The Office of Personnel Management is starting a study of about 114,000 federal jobs exempted from competitive civil service exams, with an eye to weeding out some of those exemptions.

But the OPM concedes that the hoe will not reach many of the positions exempted under Schedule A (positions for which no examination is practical) and Schedule B (jobs for which competitive exams don't make sense). "A good chunk" of the Schedule A positions, for instance, are held by lawyers, an OPM official said, and attorneys are protected by statute from examination. Neither are the exemptions enjoyed by chaplains in any danger, because of constitutional protections. Schedule B exemptions for students in cooperative education programs will stay, too, because the schools pick those jobholders, not the government.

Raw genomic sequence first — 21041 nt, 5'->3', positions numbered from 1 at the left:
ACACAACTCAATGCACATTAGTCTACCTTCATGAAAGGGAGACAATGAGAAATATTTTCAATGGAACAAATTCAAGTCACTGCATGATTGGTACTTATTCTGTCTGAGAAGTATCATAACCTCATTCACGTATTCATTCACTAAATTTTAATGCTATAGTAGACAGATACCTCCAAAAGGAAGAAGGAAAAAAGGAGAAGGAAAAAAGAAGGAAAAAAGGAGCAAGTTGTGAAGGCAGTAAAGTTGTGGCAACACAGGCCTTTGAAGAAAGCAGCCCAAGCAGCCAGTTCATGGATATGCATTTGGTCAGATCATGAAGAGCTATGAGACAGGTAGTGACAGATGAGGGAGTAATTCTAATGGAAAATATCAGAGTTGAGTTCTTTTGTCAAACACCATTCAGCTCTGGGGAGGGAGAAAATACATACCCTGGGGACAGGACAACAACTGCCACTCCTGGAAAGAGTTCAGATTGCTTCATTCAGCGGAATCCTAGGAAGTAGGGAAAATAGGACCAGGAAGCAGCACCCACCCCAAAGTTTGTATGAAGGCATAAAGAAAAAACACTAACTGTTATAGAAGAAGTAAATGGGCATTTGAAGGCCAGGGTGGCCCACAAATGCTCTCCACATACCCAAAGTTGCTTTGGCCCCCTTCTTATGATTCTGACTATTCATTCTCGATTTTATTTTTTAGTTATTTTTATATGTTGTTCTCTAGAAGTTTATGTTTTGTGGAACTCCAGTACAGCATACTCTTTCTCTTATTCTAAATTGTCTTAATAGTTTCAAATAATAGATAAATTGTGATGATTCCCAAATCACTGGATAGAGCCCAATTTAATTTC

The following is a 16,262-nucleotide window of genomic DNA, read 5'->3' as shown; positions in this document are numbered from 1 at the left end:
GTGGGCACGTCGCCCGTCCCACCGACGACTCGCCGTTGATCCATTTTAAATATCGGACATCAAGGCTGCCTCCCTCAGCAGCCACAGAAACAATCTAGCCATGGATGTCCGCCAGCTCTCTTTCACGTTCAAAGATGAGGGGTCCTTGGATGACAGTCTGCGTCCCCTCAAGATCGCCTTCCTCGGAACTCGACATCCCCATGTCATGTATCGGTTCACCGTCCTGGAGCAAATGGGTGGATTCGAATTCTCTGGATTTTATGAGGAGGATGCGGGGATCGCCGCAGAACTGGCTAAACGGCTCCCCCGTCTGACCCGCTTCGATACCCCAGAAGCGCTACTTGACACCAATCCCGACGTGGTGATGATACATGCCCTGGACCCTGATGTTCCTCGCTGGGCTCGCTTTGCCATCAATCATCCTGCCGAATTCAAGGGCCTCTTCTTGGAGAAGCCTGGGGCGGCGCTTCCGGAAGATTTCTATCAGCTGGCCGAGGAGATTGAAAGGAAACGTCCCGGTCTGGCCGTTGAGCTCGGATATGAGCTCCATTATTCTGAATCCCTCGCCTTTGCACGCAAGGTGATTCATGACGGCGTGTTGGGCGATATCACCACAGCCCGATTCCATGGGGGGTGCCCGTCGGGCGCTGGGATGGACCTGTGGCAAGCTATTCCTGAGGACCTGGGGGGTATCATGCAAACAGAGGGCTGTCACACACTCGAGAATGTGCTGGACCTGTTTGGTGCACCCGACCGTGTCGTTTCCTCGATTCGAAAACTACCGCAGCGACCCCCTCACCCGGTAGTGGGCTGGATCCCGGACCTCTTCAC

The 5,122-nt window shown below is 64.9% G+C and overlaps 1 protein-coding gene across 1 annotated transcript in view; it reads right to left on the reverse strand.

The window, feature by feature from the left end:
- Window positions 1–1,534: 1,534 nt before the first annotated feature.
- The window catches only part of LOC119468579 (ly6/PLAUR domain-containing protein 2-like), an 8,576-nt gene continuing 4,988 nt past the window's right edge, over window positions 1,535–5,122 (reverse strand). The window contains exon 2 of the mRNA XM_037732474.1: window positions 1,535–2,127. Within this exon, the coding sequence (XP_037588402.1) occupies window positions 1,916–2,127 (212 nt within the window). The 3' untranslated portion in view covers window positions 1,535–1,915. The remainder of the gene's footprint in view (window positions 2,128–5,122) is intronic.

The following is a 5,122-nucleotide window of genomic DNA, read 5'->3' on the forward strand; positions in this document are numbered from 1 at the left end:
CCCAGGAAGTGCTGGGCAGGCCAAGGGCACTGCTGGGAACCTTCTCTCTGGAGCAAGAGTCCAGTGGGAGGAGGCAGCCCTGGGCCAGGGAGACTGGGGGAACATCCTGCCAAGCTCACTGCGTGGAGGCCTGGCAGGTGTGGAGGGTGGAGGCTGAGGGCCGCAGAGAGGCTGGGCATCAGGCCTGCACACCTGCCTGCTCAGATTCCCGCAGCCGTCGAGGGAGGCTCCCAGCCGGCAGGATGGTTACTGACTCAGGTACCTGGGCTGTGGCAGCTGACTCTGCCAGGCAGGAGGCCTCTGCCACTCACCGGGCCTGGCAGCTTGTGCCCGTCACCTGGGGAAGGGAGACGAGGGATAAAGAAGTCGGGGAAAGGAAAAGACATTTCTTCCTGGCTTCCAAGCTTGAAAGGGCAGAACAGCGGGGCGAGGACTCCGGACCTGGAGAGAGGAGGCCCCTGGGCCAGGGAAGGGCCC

So who's left? Well, there are a few jobs at the GS4 level and below held by mentally retarded persons who have been deemed unexaminable. And then there are the temporary, part-time or intermittent jobs.

Meanwhile, the OPM has started a crackdown of sorts on Schedule C jobs, the ones held by political and patronage appointees. The authority for deciding whether a position is covered by a Schedule C exemption--delegated to agencies in the Carter administration--has come back to OPM under the Reagan administration.

There are 1,239 Schedule C jobs that are filled now, fewer than the 1,509 filled when the Carter administration left office. But both OPM and the White House say there was never any intent to pare the size of government by going after the Schedule Cs.